Wednesday, February 3, 2010

The Final Frontier

Many popular current movies are set in the uncharted territories of outer space; take recent blockbusters like Star Trek and Avatar (two movies Tommie and I saw this past weekend). While entertainment has explored the mysteries of outer space for years (Star Trek, of course, coming from the old T.V. series), it's becoming more and more true that space really is "the final frontier."

As each year passes on Earth, we push our depths of discovery further. Think about how thrilling it must have been for someone like Jacques Cousteau when he explored the depths of the ocean no one had yet ventured to. And now we can rent DVDs that show, in high definition, the ocean that many since Cousteau have ventured to film and study. While we make leaps and bounds with our discoveries here on Earth, our discoveries in space seem relatively slow in comparison because of how vast and dangerous it is. It's not that we aren't making progress--NASA has amazing photos to prove it--it's just that we know so little about what's on these countless other planets as opposed to all the information we have collected over the years about our own. When I think about it, it makes even the most mysterious places on Earth seem tame.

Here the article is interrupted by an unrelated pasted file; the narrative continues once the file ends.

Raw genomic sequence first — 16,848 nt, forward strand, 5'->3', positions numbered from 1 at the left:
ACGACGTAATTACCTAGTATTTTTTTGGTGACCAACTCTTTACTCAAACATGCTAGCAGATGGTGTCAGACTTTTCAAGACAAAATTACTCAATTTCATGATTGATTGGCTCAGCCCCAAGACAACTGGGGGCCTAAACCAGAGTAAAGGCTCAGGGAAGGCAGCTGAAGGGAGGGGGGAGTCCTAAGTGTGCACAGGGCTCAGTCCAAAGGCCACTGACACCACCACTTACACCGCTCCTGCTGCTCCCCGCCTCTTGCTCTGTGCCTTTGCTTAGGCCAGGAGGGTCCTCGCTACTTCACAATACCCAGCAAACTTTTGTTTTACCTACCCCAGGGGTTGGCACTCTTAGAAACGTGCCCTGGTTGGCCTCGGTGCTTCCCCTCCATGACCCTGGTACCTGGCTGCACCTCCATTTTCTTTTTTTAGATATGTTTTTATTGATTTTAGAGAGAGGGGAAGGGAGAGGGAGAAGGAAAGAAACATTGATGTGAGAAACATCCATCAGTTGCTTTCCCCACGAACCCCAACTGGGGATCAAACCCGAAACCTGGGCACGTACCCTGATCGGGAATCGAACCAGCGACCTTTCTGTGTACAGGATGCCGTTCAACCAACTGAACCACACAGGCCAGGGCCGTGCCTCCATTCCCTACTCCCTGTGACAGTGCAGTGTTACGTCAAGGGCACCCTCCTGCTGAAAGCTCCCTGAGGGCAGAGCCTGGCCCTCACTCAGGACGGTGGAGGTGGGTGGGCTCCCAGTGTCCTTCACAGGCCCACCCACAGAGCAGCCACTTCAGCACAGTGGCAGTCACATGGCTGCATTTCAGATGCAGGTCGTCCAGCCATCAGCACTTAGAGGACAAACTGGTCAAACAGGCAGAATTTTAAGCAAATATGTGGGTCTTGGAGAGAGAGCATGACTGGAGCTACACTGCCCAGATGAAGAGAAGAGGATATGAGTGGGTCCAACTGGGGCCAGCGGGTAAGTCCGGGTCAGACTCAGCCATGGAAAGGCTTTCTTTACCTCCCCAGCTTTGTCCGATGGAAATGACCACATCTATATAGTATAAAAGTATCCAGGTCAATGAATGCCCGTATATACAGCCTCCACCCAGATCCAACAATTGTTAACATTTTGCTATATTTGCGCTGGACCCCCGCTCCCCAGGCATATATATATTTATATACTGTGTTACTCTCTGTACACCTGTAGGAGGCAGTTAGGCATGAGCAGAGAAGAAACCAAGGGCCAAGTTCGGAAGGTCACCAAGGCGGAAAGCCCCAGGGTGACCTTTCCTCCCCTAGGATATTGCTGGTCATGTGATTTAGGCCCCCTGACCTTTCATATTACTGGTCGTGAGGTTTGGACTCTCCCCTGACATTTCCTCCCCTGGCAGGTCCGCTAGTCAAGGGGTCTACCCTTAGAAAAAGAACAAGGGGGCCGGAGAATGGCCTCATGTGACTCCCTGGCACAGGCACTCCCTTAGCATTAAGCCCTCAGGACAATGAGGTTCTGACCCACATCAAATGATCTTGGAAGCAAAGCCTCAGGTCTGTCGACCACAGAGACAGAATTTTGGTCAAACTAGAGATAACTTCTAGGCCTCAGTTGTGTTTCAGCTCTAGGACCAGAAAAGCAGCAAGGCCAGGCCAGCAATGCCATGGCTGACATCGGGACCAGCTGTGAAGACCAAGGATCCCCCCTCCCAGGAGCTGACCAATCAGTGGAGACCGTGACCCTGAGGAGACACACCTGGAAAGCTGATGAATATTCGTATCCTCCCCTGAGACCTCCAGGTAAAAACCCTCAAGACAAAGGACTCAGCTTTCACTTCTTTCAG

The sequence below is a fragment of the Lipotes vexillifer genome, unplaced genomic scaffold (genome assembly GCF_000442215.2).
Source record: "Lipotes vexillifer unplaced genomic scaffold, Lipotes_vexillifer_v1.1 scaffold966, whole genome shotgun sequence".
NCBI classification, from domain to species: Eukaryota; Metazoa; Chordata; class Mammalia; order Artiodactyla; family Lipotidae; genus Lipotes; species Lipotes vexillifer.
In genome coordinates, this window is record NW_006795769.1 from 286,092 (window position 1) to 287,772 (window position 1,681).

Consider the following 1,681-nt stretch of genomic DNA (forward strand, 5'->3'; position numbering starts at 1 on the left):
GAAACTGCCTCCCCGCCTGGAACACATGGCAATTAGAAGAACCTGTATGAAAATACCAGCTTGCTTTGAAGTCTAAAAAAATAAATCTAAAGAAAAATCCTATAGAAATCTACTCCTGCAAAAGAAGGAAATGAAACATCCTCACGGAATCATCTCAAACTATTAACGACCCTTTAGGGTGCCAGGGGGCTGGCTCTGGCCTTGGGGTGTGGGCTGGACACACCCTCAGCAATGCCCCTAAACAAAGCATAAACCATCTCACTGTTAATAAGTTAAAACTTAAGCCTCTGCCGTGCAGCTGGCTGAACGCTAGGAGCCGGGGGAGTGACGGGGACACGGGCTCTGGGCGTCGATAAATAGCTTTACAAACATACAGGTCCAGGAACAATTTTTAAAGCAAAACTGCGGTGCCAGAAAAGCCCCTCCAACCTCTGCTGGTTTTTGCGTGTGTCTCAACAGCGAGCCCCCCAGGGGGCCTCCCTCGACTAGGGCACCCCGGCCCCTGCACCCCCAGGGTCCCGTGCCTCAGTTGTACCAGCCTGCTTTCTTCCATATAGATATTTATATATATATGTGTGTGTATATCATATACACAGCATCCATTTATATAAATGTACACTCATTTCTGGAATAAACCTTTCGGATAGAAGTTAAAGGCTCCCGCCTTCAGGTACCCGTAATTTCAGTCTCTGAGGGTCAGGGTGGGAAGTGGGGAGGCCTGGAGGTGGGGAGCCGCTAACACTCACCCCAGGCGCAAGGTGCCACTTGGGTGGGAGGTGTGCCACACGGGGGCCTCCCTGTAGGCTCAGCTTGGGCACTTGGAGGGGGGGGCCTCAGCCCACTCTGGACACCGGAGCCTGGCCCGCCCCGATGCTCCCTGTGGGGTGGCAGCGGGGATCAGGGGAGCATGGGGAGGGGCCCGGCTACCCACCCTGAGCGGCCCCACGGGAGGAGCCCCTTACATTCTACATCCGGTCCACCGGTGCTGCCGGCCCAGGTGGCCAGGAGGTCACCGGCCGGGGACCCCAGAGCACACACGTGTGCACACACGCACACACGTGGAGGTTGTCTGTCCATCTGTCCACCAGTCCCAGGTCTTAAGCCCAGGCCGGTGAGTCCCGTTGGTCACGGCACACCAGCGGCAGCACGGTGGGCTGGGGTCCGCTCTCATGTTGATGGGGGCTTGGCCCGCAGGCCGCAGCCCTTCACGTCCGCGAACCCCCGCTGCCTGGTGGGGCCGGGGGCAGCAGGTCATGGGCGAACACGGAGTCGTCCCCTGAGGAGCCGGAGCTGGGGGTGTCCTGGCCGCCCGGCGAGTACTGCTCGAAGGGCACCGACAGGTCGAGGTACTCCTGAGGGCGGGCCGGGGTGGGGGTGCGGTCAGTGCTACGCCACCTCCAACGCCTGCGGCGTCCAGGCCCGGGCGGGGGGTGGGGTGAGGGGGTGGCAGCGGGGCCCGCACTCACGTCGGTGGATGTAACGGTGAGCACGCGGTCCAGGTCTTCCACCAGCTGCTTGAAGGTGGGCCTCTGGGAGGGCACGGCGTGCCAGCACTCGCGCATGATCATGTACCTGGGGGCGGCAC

Sure, there is still a lot on Earth to study, but the more we uncover, the smaller and less mysterious our own planet becomes and so we turn to the great beyond. I'm still amazed by Earth's beauty and differences across the globe, but as I get older and spend more time traveling, and watching those HD movies, or seeing photos of just about every place imaginable on the Web...the more obvious it becomes that man has touched just about everything here. The age of discovery is winding down and soon enough astronauts will be the only people who get to stumble across anything for the first time.

(NASA, Hubble photo: Spiral galaxy about 100 million light years away.)

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